Have You Gotten Your Flu Vaccine Yet?

Written by Suzanne Condron, M.D. on Nov 7, 2015, 8:30:00 AM

Cold and flu season is right around the corner! Now is the perfect time to arm yourself and your children against influenza.  While it’s important to take general health precautions like washing your hands, not touching your face, and steering clear of sick people, often these measures are not enough.  A flu vaccine adds an important layer of protection against this miserable and sometimes dangerous illness.

We never know exactly when the first flu virus will arrive, but it usually hits in late fall or early winter and circulates for several months.  We vaccinate in late summer or early fall to allow at least 2 weeks for the body’s immune system to respond to the vaccine.  Children under the age of 8 who are new to the flu vaccine actually need two doses given a month apart.  Historically, kids have had about 25% immunity after the first vaccine and closer to 75% after the booster dose.



Isn’t Some Protection Better than None?

No vaccine offers 100% immunity from the flu, but it is better than having no protection at all.  Infants under 6 months are too young for the vaccine, so they depend on the people around them to get vaccinated to limit their exposure to the virus. Like the elderly and chronically ill, children 6 months to 2 years are at high risk of complications if they catch the flu.  Babies suffer more ear infections, pneumonia and respiratory failure than the rest of the population.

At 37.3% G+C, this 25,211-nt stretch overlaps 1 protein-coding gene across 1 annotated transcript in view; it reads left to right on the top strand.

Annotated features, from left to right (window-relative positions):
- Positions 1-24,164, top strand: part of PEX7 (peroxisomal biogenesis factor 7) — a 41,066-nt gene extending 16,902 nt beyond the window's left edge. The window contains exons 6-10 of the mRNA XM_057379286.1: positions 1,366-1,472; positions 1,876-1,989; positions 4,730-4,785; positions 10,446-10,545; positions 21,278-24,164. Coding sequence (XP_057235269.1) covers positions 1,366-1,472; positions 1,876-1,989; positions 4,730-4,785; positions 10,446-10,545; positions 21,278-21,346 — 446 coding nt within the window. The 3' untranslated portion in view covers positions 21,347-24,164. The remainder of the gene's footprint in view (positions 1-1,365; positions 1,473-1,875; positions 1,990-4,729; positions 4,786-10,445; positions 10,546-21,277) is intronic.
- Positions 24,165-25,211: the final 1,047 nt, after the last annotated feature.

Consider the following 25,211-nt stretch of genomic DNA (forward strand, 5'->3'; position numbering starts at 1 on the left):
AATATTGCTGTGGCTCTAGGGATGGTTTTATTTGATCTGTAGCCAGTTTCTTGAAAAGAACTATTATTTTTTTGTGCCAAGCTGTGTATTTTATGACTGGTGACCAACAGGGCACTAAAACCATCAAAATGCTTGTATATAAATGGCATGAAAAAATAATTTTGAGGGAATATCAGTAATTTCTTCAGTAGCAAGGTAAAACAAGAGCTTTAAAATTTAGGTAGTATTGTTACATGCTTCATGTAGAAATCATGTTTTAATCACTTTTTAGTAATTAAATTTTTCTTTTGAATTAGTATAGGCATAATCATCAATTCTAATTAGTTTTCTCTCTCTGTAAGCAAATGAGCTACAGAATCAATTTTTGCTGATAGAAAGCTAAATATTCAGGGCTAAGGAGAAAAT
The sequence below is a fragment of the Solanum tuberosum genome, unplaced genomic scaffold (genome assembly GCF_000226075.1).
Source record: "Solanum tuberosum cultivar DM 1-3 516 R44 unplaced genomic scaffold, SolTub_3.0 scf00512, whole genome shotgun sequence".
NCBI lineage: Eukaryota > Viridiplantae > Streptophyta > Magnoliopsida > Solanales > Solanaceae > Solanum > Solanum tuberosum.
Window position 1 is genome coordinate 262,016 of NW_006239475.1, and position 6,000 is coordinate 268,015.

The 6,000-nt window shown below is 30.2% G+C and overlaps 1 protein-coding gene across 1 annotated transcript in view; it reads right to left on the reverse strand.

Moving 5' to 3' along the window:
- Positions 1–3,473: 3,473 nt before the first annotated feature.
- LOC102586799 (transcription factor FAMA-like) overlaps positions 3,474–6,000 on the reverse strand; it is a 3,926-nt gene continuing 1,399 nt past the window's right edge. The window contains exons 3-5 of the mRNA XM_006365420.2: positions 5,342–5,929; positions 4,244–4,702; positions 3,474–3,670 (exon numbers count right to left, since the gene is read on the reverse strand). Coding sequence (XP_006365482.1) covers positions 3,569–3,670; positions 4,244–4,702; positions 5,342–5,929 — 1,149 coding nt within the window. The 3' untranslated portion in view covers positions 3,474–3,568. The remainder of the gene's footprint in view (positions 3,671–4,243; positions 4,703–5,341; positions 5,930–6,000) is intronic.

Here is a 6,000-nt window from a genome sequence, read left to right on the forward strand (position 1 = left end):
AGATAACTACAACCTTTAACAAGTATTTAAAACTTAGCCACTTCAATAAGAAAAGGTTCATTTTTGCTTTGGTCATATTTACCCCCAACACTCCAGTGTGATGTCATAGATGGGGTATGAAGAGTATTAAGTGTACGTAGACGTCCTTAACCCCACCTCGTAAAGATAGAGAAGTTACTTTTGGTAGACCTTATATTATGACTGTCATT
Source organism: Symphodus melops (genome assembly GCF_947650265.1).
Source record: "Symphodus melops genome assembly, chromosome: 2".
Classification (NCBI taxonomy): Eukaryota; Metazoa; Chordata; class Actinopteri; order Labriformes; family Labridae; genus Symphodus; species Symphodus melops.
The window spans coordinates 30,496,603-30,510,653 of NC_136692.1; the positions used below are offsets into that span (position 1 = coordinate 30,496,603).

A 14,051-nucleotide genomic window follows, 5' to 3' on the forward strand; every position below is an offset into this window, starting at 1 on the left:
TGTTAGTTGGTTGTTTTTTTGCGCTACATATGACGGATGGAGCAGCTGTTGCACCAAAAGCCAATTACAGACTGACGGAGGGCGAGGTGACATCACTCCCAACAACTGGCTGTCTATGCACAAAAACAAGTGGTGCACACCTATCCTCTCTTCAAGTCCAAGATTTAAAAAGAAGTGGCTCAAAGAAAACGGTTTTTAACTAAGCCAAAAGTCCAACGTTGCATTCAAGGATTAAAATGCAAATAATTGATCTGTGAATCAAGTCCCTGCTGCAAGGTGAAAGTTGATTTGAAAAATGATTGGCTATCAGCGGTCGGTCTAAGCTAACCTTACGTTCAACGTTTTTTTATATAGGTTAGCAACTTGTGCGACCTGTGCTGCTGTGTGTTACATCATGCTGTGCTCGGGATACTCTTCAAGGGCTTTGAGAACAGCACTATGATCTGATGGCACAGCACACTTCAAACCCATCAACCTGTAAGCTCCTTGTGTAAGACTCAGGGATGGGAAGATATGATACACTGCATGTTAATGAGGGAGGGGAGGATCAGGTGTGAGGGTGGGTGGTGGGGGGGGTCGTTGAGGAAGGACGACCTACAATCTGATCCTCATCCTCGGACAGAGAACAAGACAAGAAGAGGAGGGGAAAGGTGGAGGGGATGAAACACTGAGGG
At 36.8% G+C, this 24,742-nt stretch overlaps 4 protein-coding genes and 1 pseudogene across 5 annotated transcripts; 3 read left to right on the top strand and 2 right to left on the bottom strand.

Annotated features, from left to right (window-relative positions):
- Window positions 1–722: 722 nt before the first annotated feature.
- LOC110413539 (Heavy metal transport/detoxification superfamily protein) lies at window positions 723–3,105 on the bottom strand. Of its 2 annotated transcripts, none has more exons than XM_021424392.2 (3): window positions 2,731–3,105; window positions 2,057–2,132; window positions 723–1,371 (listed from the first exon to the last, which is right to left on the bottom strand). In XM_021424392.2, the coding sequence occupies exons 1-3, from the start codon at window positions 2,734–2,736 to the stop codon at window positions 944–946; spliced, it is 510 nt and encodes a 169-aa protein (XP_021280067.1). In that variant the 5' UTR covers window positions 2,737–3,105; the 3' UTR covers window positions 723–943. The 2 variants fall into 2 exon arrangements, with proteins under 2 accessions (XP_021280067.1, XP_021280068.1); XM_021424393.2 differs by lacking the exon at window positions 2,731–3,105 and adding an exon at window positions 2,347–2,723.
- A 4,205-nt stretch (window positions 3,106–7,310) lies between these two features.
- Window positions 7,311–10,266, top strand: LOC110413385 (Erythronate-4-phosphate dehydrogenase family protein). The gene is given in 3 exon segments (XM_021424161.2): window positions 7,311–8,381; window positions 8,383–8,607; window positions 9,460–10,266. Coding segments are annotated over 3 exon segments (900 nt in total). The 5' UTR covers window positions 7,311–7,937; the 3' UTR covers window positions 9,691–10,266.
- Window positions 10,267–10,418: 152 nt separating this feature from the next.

Some people, like those with egg allergies, cannot get the flu vaccine, and not every vaccine is right for every age.  Talk to your doctor or nurse about which vaccine is best for you. The flu vaccine does not cause the flu! The injection can cause some pain at the injection site.  Any vaccine can cause some fever, but this is not dangerous.

Remember, a person with influenza is contagious for a full day before his symptoms even start. A flu vaccine can help protect you from a friendly visitor who doesn’t even know he is ill, and it can help keep you from unwittingly infecting someone very vulnerable, like an elderly shopper at your grocery store or a new baby at your church.  Getting vaccinated isn’t just something to do for yourself – it’s a responsible way to protect your children and community, too.


Dr. Suzanne Condron is a board-certified pediatrician at Kelsey-Seybold Clinic – Fort Bend Medical and Diagnostic Center whose clinical interests include obesity, nutrition, allergies, asthma, childhood development, literacy, infectious diseases and preventive medicine.


Topics: immunization, flu vaccine, influenza

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